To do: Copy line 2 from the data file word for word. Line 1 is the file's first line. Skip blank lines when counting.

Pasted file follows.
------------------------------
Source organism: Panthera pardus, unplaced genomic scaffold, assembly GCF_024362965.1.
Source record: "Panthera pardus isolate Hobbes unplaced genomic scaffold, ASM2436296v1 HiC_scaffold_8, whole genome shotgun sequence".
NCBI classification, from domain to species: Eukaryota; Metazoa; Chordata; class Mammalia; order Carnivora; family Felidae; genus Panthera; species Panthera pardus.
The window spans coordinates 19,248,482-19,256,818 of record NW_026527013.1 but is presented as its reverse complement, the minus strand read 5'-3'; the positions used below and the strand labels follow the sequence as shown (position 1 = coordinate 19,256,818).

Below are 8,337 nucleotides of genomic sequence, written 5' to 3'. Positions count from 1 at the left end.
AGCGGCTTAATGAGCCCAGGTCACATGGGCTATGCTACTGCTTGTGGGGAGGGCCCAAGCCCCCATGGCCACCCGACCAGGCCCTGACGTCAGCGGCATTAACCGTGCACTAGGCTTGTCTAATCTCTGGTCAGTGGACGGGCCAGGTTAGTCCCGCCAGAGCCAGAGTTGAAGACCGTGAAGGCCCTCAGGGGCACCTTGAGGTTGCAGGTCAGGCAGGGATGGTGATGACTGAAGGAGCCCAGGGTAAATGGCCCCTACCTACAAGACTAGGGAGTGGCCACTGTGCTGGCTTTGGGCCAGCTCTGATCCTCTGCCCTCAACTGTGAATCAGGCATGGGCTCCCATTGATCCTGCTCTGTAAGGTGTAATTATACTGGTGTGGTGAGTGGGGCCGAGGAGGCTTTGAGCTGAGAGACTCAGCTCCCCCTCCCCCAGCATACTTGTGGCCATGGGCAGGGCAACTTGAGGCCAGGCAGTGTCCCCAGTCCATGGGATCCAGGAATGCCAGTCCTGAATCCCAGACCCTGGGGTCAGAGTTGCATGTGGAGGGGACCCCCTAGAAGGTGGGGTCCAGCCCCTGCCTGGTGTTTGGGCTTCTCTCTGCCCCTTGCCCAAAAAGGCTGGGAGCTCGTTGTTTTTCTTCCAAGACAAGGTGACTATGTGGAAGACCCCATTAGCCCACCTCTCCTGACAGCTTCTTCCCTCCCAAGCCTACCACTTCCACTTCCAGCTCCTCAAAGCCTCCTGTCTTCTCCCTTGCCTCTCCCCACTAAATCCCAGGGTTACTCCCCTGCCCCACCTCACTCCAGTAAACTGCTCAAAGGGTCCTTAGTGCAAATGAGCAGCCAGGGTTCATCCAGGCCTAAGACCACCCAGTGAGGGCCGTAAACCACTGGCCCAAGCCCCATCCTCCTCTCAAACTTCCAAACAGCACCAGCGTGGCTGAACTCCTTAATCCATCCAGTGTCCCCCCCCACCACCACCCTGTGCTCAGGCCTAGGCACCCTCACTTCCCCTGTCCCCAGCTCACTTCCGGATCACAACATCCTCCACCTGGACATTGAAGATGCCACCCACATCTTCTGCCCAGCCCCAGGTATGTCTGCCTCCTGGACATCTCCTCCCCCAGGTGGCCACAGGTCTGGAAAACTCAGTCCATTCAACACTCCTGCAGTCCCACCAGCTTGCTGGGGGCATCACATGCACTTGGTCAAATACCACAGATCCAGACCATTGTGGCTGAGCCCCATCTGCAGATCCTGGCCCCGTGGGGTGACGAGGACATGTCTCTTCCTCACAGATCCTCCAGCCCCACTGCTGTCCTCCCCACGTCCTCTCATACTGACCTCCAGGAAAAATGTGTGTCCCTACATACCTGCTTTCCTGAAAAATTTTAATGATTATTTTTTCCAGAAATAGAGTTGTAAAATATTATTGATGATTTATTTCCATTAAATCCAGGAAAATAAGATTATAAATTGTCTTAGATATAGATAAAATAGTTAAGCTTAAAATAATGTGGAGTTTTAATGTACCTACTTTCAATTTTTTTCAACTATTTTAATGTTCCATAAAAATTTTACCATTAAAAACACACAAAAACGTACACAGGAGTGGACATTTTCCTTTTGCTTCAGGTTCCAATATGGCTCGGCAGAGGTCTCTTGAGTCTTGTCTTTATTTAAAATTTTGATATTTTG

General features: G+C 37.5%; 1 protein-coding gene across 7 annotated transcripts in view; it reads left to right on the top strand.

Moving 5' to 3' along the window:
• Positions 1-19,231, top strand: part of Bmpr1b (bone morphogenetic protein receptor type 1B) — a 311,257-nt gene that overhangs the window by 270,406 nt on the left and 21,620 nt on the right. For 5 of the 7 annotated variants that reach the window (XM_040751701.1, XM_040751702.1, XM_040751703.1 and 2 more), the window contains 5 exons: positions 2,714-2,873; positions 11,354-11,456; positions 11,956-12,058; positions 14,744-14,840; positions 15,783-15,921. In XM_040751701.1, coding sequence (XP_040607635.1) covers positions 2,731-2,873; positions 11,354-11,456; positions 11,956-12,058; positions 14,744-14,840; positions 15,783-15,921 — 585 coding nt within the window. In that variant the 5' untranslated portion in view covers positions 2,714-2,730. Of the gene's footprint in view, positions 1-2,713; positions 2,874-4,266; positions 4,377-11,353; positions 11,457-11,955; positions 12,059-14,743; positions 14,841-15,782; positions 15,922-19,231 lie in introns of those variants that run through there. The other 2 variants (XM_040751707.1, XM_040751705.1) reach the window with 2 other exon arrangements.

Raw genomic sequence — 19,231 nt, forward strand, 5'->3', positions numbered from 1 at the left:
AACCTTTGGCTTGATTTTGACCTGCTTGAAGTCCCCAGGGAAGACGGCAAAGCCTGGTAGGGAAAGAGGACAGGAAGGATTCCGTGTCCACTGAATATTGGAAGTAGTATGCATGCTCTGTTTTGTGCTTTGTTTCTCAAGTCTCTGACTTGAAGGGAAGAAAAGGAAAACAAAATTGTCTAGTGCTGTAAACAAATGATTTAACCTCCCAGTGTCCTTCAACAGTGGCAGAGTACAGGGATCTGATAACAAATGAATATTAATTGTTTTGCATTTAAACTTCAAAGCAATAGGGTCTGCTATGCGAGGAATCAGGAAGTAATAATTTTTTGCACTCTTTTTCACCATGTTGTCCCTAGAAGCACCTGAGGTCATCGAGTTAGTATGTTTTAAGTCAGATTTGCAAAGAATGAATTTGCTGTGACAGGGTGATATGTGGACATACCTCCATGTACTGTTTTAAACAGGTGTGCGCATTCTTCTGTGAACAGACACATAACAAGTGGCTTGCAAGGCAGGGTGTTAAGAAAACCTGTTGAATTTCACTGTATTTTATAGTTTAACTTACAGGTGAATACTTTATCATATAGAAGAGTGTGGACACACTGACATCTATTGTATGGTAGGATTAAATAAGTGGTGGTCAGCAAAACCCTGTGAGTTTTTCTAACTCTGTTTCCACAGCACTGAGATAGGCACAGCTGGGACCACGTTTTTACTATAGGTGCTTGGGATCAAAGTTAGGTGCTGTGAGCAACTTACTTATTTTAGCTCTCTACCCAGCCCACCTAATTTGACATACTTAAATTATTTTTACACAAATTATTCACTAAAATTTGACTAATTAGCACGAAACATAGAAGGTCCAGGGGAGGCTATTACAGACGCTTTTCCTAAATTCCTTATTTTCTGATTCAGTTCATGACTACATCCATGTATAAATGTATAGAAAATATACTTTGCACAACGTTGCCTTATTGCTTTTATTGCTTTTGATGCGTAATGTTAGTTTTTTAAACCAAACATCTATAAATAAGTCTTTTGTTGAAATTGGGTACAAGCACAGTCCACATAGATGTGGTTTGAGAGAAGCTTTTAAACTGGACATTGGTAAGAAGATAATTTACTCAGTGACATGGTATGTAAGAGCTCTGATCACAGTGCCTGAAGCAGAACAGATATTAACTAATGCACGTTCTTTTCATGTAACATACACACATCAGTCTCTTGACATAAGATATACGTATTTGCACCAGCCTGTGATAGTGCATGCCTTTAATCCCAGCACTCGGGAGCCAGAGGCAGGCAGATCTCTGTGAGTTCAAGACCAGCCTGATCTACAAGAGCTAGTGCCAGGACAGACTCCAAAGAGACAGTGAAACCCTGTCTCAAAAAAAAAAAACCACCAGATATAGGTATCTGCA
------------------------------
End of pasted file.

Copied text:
Source record: "Panthera pardus isolate Hobbes unplaced genomic scaffold, ASM2436296v1 HiC_scaffold_8, whole genome shotgun sequence".